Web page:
FACT: Many employees in education are leaving the industry due to higher paying jobs, better benefits and long-term income advancement in other industries. For instance, 92% of Texas districts cannot keep bus drivers due to higher paying jobs and more demand in other industries like oil and gas and commercial truck drivers.

And while Texas is experiencing a teacher shortage, student enrollment continues to rise. Texas is currently ranked #4 in enrollment in the nation. The state is expected to see a 13.7% increase in public school enrollment over the next eight years, which will result in approximately 5.9 million students in Texas schools in 2026.

FACT: Approximately 4,671,493 students were enrolled in Texas public schools during the 2007-08 school year. By 2017-18, enrollment had risen to 5,399,682. Over the 10-year period, total enrollment increased by 728,189 students or 15.6 percent. (Source: TEA Enrollment in Texas Public Schools 2017-18 report)

“Overall, the state as a whole is seeing an increase in population growth due to new business openings, relocation and existing businesses and industries expanding throughout,” said DeEtta Culbertson, a spokeswoman for the Texas Education Agency.(Source: Forbes. “Top 10 States Expecting Drops in Public School Enrollment.” April 2018)

For every 22 elementary students added each year, a new teacher is required. When factored across the state, we will need over 2,000 new teachers per year. With the rapid growth in enrollment the state is experiencing, there remains a great need to attract and retain good teachers. However, Texas school districts cannot compete with other industries on salaries.

FACT: Office supervisors and sales reps are ranked higher in pay than Texas teachers. Based on the top 25 occupations making above Texan median wage of $36,168, middle school (non-special or Career Technical Education) teachers rank 16th, elementary school (non-special education) teachers rank 15th, and secondary school (non-special Education or Career Technical Education) teachers rank 14th according to salary. (Source: the Texas Career Check on Occupation Trends)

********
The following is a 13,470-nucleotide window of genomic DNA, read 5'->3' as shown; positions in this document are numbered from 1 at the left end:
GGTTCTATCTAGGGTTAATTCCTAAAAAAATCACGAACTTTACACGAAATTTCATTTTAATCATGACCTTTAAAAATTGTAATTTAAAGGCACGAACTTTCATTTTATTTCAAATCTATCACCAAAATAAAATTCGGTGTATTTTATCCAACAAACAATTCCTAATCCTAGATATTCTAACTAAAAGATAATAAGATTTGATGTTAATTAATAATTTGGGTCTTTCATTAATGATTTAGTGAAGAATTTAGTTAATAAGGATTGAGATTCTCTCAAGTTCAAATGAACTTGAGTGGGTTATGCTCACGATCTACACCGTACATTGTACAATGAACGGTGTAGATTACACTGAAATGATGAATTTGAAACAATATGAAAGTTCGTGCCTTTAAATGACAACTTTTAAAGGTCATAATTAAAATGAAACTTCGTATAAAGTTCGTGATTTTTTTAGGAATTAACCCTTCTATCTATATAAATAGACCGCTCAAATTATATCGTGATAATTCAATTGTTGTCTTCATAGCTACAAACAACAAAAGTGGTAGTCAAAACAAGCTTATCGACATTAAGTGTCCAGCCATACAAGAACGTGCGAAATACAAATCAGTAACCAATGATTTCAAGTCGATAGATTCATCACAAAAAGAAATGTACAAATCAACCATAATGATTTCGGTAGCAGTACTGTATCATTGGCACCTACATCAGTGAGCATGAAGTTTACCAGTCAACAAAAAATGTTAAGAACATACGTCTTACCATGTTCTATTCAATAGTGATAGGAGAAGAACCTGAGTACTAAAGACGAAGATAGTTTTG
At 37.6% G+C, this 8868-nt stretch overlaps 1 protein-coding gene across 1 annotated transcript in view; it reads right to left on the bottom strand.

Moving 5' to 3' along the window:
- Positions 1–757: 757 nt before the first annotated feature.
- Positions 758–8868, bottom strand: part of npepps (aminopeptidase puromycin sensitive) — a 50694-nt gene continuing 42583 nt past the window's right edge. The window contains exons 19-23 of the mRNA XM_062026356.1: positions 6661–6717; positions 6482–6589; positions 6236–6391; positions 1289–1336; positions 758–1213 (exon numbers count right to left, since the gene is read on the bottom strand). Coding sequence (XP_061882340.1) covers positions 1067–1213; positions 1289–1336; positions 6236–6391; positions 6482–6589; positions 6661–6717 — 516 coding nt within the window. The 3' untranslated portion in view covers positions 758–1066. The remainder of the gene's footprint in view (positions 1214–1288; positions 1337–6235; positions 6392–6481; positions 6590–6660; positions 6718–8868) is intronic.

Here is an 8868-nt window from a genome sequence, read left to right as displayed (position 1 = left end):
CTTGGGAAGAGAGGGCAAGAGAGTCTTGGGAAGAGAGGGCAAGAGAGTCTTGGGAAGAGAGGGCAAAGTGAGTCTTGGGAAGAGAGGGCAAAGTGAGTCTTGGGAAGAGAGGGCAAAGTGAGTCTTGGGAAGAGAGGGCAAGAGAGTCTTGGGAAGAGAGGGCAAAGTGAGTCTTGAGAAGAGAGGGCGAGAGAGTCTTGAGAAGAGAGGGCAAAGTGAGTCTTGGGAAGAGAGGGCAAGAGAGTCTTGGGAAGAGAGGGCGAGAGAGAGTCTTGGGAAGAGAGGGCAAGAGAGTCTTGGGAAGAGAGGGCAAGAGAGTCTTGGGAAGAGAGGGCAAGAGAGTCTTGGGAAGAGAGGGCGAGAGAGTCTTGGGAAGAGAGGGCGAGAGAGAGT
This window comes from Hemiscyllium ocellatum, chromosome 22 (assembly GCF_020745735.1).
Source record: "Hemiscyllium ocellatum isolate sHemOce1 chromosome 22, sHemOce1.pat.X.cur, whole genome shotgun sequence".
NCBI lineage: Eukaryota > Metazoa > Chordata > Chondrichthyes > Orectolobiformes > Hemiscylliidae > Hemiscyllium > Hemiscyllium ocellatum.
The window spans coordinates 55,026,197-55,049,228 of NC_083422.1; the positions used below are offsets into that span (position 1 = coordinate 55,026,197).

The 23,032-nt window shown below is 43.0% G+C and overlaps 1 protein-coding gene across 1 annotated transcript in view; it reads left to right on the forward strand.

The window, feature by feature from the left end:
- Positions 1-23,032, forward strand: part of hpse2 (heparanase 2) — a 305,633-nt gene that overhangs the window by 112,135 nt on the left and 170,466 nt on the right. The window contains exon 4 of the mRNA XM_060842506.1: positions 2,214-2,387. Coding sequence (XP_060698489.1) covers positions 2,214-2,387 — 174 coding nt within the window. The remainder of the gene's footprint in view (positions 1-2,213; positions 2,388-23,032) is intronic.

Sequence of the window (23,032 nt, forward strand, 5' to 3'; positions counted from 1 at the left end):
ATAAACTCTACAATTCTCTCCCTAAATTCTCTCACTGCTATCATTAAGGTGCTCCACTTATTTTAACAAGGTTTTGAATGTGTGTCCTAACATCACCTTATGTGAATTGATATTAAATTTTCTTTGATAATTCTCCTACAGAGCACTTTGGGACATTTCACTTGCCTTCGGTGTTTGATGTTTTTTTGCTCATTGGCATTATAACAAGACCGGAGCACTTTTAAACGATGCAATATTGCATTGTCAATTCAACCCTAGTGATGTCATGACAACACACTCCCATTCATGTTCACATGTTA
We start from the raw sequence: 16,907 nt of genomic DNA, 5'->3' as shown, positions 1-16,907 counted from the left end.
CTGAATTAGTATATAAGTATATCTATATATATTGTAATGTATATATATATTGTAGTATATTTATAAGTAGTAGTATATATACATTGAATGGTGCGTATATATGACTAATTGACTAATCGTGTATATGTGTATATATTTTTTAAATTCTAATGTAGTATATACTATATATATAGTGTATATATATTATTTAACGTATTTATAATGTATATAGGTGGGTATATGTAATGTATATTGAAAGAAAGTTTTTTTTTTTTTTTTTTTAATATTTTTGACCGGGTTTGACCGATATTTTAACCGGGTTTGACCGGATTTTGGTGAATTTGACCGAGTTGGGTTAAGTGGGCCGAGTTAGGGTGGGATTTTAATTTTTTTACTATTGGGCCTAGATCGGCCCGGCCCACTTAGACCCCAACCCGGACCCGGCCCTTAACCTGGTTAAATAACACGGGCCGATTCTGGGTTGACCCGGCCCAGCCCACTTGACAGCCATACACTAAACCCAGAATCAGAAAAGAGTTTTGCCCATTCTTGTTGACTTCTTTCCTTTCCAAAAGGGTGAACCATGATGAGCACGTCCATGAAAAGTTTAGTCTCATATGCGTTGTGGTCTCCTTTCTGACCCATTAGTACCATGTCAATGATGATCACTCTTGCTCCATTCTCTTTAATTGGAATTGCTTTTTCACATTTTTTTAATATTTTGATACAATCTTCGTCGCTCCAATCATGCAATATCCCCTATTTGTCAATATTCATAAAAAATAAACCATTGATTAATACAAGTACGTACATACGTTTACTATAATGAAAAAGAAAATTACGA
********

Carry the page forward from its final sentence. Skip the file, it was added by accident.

When it comes to retirement funding, Texas has one of the lowest contribution levels to the Teacher Retirement System in the nation. A majority of states pay into both a pension plan and Social Security. Texas is in the minority of states that only pays into a pension fund and not into Social Security for the majority of its teachers – which means most Texas teachers will not have access to Social Security benefits when they retire.

FACT: Among states across the nation that only offer a pension plan for teachers, Texas is dead last when it comes to funding its pension programs – by a lot. Texas is also one of the only states that does not contribute to social security. (Source: The Texas Tribune. “Texas teachers’ pay is average. But their pensions are among the lowest in the country.” April 2018)

The Texas School Alliance (TSA) encourages the community to know the facts regarding teacher compensation in Texas. Join our “Know Before You Go 2018” movement and be informed of the facts before you go to the polls.


See the Texas School Alliance Press Release here.

About the TSA:

The Texas School Alliance (TSA) is a school district member organization that comprises 37 of some of the largest school districts in Texas and educates 40 percent of the state’s total pupil enrollment. The TSA is a superintendent-led organization that utilizes a thorough process to research and consider significant policy issues. Topics range from school finance to teaching and learning to assessment and accountability. The TSA also studies specific topics and works on issues to improve educational quality for Texas students, particularly those in large and urban districts. Learn more at http://texasschoolalliance.org/.